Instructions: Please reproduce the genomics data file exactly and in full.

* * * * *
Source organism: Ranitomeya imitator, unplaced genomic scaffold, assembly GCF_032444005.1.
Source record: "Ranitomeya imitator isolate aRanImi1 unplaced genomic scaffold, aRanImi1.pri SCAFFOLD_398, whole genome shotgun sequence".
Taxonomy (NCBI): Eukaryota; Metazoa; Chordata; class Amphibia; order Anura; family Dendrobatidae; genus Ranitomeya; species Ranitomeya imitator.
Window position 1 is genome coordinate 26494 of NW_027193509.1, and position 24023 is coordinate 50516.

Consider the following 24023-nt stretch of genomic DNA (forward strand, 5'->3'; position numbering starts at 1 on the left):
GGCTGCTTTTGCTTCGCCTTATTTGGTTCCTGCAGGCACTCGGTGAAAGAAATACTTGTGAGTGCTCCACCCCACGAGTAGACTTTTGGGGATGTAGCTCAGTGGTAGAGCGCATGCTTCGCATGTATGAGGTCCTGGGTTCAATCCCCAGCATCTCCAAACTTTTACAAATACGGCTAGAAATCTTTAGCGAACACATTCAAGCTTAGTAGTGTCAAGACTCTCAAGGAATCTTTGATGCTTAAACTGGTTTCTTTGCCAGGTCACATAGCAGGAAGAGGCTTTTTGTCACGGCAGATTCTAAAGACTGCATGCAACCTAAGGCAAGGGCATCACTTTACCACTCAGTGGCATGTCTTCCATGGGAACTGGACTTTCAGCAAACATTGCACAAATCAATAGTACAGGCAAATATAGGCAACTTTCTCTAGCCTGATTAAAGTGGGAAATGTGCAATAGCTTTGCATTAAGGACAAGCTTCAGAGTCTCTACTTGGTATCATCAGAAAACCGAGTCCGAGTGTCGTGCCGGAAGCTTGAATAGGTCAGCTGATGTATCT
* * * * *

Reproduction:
Source organism: Ranitomeya imitator, unplaced genomic scaffold, assembly GCF_032444005.1.
Source record: "Ranitomeya imitator isolate aRanImi1 unplaced genomic scaffold, aRanImi1.pri SCAFFOLD_398, whole genome shotgun sequence".
Taxonomy (NCBI): Eukaryota; Metazoa; Chordata; class Amphibia; order Anura; family Dendrobatidae; genus Ranitomeya; species Ranitomeya imitator.
Window position 1 is genome coordinate 26494 of NW_027193509.1, and position 24023 is coordinate 50516.

Consider the following 24023-nt stretch of genomic DNA (forward strand, 5'->3'; position numbering starts at 1 on the left):
GGCTGCTTTTGCTTCGCCTTATTTGGTTCCTGCAGGCACTCGGTGAAAGAAATACTTGTGAGTGCTCCACCCCACGAGTAGACTTTTGGGGATGTAGCTCAGTGGTAGAGCGCATGCTTCGCATGTATGAGGTCCTGGGTTCAATCCCCAGCATCTCCAAACTTTTACAAATACGGCTAGAAATCTTTAGCGAACACATTCAAGCTTAGTAGTGTCAAGACTCTCAAGGAATCTTTGATGCTTAAACTGGTTTCTTTGCCAGGTCACATAGCAGGAAGAGGCTTTTTGTCACGGCAGATTCTAAAGACTGCATGCAACCTAAGGCAAGGGCATCACTTTACCACTCAGTGGCATGTCTTCCATGGGAACTGGACTTTCAGCAAACATTGCACAAATCAATAGTACAGGCAAATATAGGCAACTTTCTCTAGCCTGATTAAAGTGGGAAATGTGCAATAGCTTTGCATTAAGGACAAGCTTCAGAGTCTCTACTTGGTATCATCAGAAAACCGAGTCCGAGTGTCGTGCCGGAAGCTTGAATAGGTCAGCTGATGTATCT